Distance: 60.89 km
Time: 2 hours 55 minutes
Speed: 20.8 km/h
Ascent: 143 metres
Total distance: 634.76 km
Total time: 32 hours 20 minutes
Wordle scores: Captain 6 Stoker 3
Word of the day: “Afa” (A-fah) – sultriness
The Captain writes:
We hadn’t originally planned to have a day off in Ravenna, but when we did the research it became apparent that there was plenty to see. Not only that but it’s a perfect anagram of another place we’ve really enjoyed visiting this year (Varenna, on Lake Como), so we felt obliged to have a full day off. On the first evening we relaxed in the spacious lodgings we’ve rented here, ate a simple meal of bruschette and strozzapreti with mushrooms, and enjoyed a bottle of the local romagnola wine.
The temperature is on the rise at the moment, and on our rest day we were walking around in 32° heat, keeping to the shady side of the road wherever possible.
We walked through one of Ravenna’s many gates, past elegant streets, churches and baptisteries, finally arriving at the Domus dei Tappeti dei Pietra (House of the Stone Carpets).
The mosaics on this site were discovered in 1993 during the construction of an underground car park, and are perhaps the best-preserved mosaics we’ve ever seen. Some restoration work has obviously taken place, but it has been done with great sensitivity and care. Here are a few highlights.
We found a shady square for lunch, I particularly enjoyed a taglieri romagnola as it introduced a cheese neither of us had encountered before: Squacquerone (pronounced to rhyme with maccheroni). It’s a soft cow’s milk cheese particular to the Romagnola riviera, and it complemented a selection of salumi perfectly. Afterwards, in baking heat, we went to see the tomb of Dante Alighieri, in a corner near the Piazza del Popolo.
In the slightly more comfortable evening temperatures, we wandered from our lodgings back through the Piazza del Popolo for a very good meal at I Furfanti, and took the opportunity on the way back to capture some atmospheric night-time pictures.
We set an early alarm this morning, wanting to get some kilometres cycled before the oppressive heat set in. Once out of the confines of the city we were rolling along very nicely. For me, at least, today was the day when I became aware of the increased fitness we now have as a result of cycling more than 550 kilometres. Everything seemed just a bit easier, though the lack of a headwind contributed too.
Our departure from Ravenna was on the SS16, a busy road which we now realise will form at least part of our route all the way down to Italy’s heel in Puglia. Our main intent will be to avoid it, of course, by using quieter roads and cycle paths. Once out of the city we did just that, and maintained our good progress for the first 90 minutes or so. We began to see signs of seaside holidays.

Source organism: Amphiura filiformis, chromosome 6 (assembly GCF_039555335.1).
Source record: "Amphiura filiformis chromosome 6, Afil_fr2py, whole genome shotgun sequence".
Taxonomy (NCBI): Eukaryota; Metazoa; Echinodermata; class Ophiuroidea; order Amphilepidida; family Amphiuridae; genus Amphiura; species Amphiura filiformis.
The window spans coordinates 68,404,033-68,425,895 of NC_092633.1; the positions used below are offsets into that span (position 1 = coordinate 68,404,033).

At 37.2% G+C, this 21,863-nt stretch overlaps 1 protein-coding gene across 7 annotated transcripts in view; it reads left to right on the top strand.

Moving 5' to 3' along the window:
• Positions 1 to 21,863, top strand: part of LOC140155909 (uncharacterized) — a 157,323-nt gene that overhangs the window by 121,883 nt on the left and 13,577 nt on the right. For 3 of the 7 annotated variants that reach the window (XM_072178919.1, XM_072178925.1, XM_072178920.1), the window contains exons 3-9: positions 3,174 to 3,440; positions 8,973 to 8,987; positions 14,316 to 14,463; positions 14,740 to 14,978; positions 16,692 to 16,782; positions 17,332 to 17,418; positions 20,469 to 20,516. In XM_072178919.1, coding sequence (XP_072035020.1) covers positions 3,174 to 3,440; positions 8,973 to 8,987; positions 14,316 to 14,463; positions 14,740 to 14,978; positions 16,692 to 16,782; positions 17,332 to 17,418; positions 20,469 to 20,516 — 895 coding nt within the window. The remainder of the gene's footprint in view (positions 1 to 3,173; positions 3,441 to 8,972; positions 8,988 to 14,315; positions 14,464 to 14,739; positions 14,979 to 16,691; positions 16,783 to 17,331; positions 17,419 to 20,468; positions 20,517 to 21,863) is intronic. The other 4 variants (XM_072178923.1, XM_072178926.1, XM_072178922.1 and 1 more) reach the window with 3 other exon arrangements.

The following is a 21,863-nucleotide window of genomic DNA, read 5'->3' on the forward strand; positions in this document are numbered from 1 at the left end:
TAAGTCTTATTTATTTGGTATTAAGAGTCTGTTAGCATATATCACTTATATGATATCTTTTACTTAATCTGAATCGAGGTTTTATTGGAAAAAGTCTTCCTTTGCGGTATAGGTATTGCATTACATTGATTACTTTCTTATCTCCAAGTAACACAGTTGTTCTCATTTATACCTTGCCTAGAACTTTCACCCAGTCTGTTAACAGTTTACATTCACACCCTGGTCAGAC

A succession of cycle paths slowed us down considerably. There’s a huge variety in the quality of Italy’s cycle paths, from the sublime (wide, well-surfaced, well-signposted) to the downright ridiculous (potholes, manhole covers, hidden or absent signage, tree roots, anti-car barriers, delivery vans blocking the way). The trouble is, you don’t know which variety you’re going to get until you are actually on the path! Today, as always, we had a mixture of both – sometimes it’s a huge relief to get off the road and onto the path, and sometimes it most definitely isn’t.
After the first hour we stopped for a drink, and while we were refuelling a woman climbed off her bike and stopped to chat. To our relief our spoken Italian is coming back quickly, and we were only caught out by her use of the term “afa” to describe the humidity – she was happy to spell it out for us so that we could translate it later on. Another useful word learned.
We pushed on, with some excitement, towards the town of Savignano sul Rubicone. The clue to our excitement is in the name! Here, just below a more modern bridge, is the ford used by Julius Caesar to cross the Rubicon river.
It’s more of a stream, actually, but significant nonetheless, and it was interesting to see the place where this commonly used phrase entered the language. Obviously, as we too crossed it today, we are now obliged to take our armies onward to Rome. If only we could remember where we left them.
We only had about 14 kilometres remaining after seeing the Rubicon, so we decided to finish today’s journey before lunch. We’re now in lodgings formerly used to house members of the Italian air force, on the outskirts of Rimini.
While this doesn’t really give us much of an opportunity to see Rimini itself, it does leave us well-positioned for tomorrow’s long uphill climb to San Marino.
Incidentally, we’ve been cycling parallel to the Adriatic for a significant part of today’s journey, but we have not as yet seen the sea. We’re unlikely to rectify that until we have descended from San Marino, but it will be a constant companion for a while thereafter.